Global Politics

Moody's Downgrades Spanish Banks

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President Obama is hosting two big summits this weekend. There's the NATO summit in Chicago, but first he welcomes the leaders of the "Group of 8"³ biggest industrialized nations to Camp David.

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Europe's economic crisis in Europe is likely to be front and center at the G8, especially fears that Greece may be on the verge of pulling out of the eurozone.

Perhaps no one is watching Greece with as much worry as the Spanish.

Spain's economy is in big trouble, with 25 percent unemployment and a crippled banking sector. Spain's worry is that if Athens leaves the eurozone, investors could lose faith in Madrid as well, and put their money elsewhere.

Spain's stock market plummeted this week as its major banks got bailed out again, and downgraded by a ratings agency.

One bank in particular is at the heart of the storm – Bankia. It's a merger of five smaller banks. Bankia, which went public last year, was meant to symbolize a reinvigorated banking sector. This week, the government had to come to its rescue with $10 billion.

The bailout, plus a rumor of a run on the bank, sent Bankia's stock price plunging. Spain's Secretary of State for the Economy Cristobal Montoro went on TV this week to urge Spaniards not to panic. He said Bankia was solvent, as was the entire banking sector.

"Spanish banks are not going to suddenly freeze people's accounts," Montoro said. "The banks are not going to withhold your savings."

But Montoro's assurances didn't stop one woman from confronting him Friday, outside his office in Madrid. The exchange was caught on TV. Bankia isn't going under, is it? the distraught woman asked. No need to worry, Montoro said.

The woman shot back that if the bank goes down with her money, she'll kill someone.

Spanish banks have been in trouble for more than three years now. They were caught in a spectacular housing crash that's left them with tens of billions of dollars in bad loans and defaults.

Spanish Prime Minister Mariano Rajoy announced this week a fourth bank bail-out, worth some $30 billion. But at least one ratings agency, Moody's, sees the move as insufficient. On Friday, it downgraded 16 Spanish banks.

On the eve of the G8 Summit, Prime Minister Rajoy said Spain has done all that it can to help its banks, and he demanded the European Union be ready to help, if needed.

"The situation is very difficult and complicated," he told reporters. "Our borrowing rates are soaring and that means it is becoming very hard to finance the government."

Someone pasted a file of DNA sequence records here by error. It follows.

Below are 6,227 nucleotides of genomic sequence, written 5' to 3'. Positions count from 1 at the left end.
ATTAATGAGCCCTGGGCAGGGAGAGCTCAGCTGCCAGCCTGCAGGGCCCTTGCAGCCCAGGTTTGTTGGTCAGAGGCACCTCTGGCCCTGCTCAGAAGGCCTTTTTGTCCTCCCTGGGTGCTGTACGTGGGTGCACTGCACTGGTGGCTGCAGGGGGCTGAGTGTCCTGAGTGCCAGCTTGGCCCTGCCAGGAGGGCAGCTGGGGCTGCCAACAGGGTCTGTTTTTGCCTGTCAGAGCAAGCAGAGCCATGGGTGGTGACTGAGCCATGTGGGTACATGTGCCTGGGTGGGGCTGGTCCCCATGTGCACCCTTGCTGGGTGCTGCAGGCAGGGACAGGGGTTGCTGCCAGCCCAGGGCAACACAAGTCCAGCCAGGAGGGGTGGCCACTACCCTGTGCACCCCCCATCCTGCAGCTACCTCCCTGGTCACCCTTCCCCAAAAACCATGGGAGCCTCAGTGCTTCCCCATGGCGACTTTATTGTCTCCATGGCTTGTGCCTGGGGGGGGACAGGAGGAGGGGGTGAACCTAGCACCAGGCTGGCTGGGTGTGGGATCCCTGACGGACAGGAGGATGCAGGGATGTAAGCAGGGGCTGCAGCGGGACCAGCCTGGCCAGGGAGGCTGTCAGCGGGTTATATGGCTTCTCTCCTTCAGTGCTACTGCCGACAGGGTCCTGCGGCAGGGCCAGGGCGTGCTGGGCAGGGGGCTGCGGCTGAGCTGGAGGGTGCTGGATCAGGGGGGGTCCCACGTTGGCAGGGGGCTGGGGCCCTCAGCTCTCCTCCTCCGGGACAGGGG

By EU, Rajoy was referring to Germany, by far the biggest payer into the European Central Bank. But German Chancellor Angela Merkel hasn't signaled any change in her position, that budget cuts, not bail-outs, are the way to heal Europe's weak economies.

Meanwhile, Spaniards are getting nervous with the seemingly endless bad economic news — nervous and disillusioned, says Gayle Allard, an economist at the IE Business school in Madrid.

"When they came into the euro, the Spaniards were so proud to make it in, and I think it was like, okay, we've arrived," Allard said. "Now we're here and this is the rest of our lives. There was never any questioning that this a good thing for Spain, and that it was a permanent thing for Spain. And to shake that up it just puts cracks in the project, that I don't know how you'd repair them."

Cracks in the faith of investors who lend Spain money, but also among Spaniards themselves, according to economist Pablo Triana. He says a Greek exit from the euro might tip the balance here.

"I think there is lot of people in Spain, if Greece were to exit, they would be emboldened to demand similar action," Triana said.

In other words, voters in Spain might follow Greece's lead, electing leaders willing to oppose austerity measures, even if that means a return to the peseta — or people might make a real run on their banks.

Shares in Bankia, by the way, rebounded Friday, after rumors of a run on it were dispelled. But the plunge was an indication of how jittery investors are.

In the U.S., officials and some economists have been urging Europe to spend its way out of the crisis – stimulate the economy, rather than strangle it, goes the thinking. Because you can only pay debt off if your economy is growing.

That's likely to be part of the message President Obama gives to visiting European heads of state at the Camp David summit this weekend.

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